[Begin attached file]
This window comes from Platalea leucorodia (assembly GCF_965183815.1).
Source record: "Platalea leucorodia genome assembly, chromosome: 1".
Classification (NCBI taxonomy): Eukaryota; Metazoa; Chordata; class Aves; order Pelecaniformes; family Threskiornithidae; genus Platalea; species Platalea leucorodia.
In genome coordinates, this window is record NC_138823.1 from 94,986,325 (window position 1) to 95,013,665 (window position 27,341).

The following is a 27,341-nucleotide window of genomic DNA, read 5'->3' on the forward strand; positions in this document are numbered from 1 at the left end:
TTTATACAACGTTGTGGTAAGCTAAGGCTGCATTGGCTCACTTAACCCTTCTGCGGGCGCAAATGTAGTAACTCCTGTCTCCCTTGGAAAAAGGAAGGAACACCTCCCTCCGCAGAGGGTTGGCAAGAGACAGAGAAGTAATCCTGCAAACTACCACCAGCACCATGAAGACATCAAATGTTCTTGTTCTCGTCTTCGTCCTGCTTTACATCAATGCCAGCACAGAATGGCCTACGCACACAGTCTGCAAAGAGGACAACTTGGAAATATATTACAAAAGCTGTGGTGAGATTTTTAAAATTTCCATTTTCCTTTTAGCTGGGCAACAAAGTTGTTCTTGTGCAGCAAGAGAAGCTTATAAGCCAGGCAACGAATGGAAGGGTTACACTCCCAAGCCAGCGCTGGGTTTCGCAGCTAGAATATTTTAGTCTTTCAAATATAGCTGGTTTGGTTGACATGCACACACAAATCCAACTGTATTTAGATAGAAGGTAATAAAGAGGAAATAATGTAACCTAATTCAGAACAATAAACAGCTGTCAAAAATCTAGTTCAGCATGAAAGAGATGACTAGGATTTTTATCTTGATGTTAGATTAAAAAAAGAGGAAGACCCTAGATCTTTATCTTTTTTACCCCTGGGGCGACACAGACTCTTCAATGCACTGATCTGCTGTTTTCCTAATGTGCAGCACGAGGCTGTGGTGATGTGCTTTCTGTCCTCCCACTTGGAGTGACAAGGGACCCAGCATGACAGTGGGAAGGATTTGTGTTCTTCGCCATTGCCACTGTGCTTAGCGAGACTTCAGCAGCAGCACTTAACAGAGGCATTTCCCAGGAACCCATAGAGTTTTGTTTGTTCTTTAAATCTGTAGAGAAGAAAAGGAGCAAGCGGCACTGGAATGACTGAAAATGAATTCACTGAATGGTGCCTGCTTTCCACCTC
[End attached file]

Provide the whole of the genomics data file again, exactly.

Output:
This window comes from Platalea leucorodia (assembly GCF_965183815.1).
Source record: "Platalea leucorodia genome assembly, chromosome: 1".
Classification (NCBI taxonomy): Eukaryota; Metazoa; Chordata; class Aves; order Pelecaniformes; family Threskiornithidae; genus Platalea; species Platalea leucorodia.
In genome coordinates, this window is record NC_138823.1 from 94,986,325 (window position 1) to 95,013,665 (window position 27,341).

The following is a 27,341-nucleotide window of genomic DNA, read 5'->3' on the forward strand; positions in this document are numbered from 1 at the left end:
TTTATACAACGTTGTGGTAAGCTAAGGCTGCATTGGCTCACTTAACCCTTCTGCGGGCGCAAATGTAGTAACTCCTGTCTCCCTTGGAAAAAGGAAGGAACACCTCCCTCCGCAGAGGGTTGGCAAGAGACAGAGAAGTAATCCTGCAAACTACCACCAGCACCATGAAGACATCAAATGTTCTTGTTCTCGTCTTCGTCCTGCTTTACATCAATGCCAGCACAGAATGGCCTACGCACACAGTCTGCAAAGAGGACAACTTGGAAATATATTACAAAAGCTGTGGTGAGATTTTTAAAATTTCCATTTTCCTTTTAGCTGGGCAACAAAGTTGTTCTTGTGCAGCAAGAGAAGCTTATAAGCCAGGCAACGAATGGAAGGGTTACACTCCCAAGCCAGCGCTGGGTTTCGCAGCTAGAATATTTTAGTCTTTCAAATATAGCTGGTTTGGTTGACATGCACACACAAATCCAACTGTATTTAGATAGAAGGTAATAAAGAGGAAATAATGTAACCTAATTCAGAACAATAAACAGCTGTCAAAAATCTAGTTCAGCATGAAAGAGATGACTAGGATTTTTATCTTGATGTTAGATTAAAAAAAGAGGAAGACCCTAGATCTTTATCTTTTTTACCCCTGGGGCGACACAGACTCTTCAATGCACTGATCTGCTGTTTTCCTAATGTGCAGCACGAGGCTGTGGTGATGTGCTTTCTGTCCTCCCACTTGGAGTGACAAGGGACCCAGCATGACAGTGGGAAGGATTTGTGTTCTTCGCCATTGCCACTGTGCTTAGCGAGACTTCAGCAGCAGCACTTAACAGAGGCATTTCCCAGGAACCCATAGAGTTTTGTTTGTTCTTTAAATCTGTAGAGAAGAAAAGGAGCAAGCGGCACTGGAATGACTGAAAATGAATTCACTGAATGGTGCCTGCTTTCCACCTC